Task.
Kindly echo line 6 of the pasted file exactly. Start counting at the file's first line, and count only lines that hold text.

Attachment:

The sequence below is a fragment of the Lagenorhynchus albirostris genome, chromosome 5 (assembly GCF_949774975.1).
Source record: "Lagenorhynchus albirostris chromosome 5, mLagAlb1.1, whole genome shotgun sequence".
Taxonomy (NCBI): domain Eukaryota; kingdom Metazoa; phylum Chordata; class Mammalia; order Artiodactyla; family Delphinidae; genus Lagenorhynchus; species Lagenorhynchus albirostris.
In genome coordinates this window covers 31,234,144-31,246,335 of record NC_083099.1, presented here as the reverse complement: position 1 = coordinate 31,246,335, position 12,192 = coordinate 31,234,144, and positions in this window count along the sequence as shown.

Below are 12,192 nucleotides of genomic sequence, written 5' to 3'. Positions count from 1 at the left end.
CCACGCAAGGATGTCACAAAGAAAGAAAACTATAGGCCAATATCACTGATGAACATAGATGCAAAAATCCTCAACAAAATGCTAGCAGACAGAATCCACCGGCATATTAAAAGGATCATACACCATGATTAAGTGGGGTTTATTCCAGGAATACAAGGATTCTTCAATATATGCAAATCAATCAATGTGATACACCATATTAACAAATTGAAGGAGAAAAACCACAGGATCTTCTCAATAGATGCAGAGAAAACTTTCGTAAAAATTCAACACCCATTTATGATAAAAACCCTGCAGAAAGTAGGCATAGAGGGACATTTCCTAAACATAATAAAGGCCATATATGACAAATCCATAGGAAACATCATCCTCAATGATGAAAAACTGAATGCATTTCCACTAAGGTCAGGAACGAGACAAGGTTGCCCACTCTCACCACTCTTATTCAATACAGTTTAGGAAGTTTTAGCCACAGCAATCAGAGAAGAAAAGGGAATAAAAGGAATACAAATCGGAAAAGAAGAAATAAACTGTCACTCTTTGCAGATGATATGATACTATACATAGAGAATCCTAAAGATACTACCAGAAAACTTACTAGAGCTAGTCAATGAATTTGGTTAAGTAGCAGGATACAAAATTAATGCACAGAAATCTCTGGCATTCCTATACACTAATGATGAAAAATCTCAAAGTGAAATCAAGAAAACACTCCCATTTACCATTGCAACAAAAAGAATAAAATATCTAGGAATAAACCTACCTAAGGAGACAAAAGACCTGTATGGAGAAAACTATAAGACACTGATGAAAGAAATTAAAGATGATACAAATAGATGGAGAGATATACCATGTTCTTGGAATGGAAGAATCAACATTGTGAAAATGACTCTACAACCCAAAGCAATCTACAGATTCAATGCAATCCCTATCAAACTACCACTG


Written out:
CCACGCAAGGATGTCACAAAGAAAGAAAACTATAGGCCAATATCACTGATGAACATAGATGCAAAAATCCTCAACAAAATGCTAGCAGACAGAATCCACCGGCATATTAAAAGGATCATACACCATGATTAAGTGGGGTTTATTCCAGGAATACAAGGATTCTTCAATATATGCAAATCAATCAATGTGATACACCATATTAACAAATTGAAGGAGAAAAACCACAGGATCTTCTCAATAGATGCAGAGAAAACTTTCGTAAAAATTCAACACCCATTTATGATAAAAACCCTGCAGAAAGTAGGCATAGAGGGACATTTCCTAAACATAATAAAGGCCATATATGACAAATCCATAGGAAACATCATCCTCAATGATGAAAAACTGAATGCATTTCCACTAAGGTCAGGAACGAGACAAGGTTGCCCACTCTCACCACTCTTATTCAATACAGTTTAGGAAGTTTTAGCCACAGCAATCAGAGAAGAAAAGGGAATAAAAGGAATACAAATCGGAAAAGAAGAAATAAACTGTCACTCTTTGCAGATGATATGATACTATACATAGAGAATCCTAAAGATACTACCAGAAAACTTACTAGAGCTAGTCAATGAATTTGGTTAAGTAGCAGGATACAAAATTAATGCACAGAAATCTCTGGCATTCCTATACACTAATGATGAAAAATCTCAAAGTGAAATCAAGAAAACACTCCCATTTACCATTGCAACAAAAAGAATAAAATATCTAGGAATAAACCTACCTAAGGAGACAAAAGACCTGTATGGAGAAAACTATAAGACACTGATGAAAGAAATTAAAGATGATACAAATAGATGGAGAGATATACCATGTTCTTGGAATGGAAGAATCAACATTGTGAAAATGACTCTACAACCCAAAGCAATCTACAGATTCAATGCAATCCCTATCAAACTACCACTG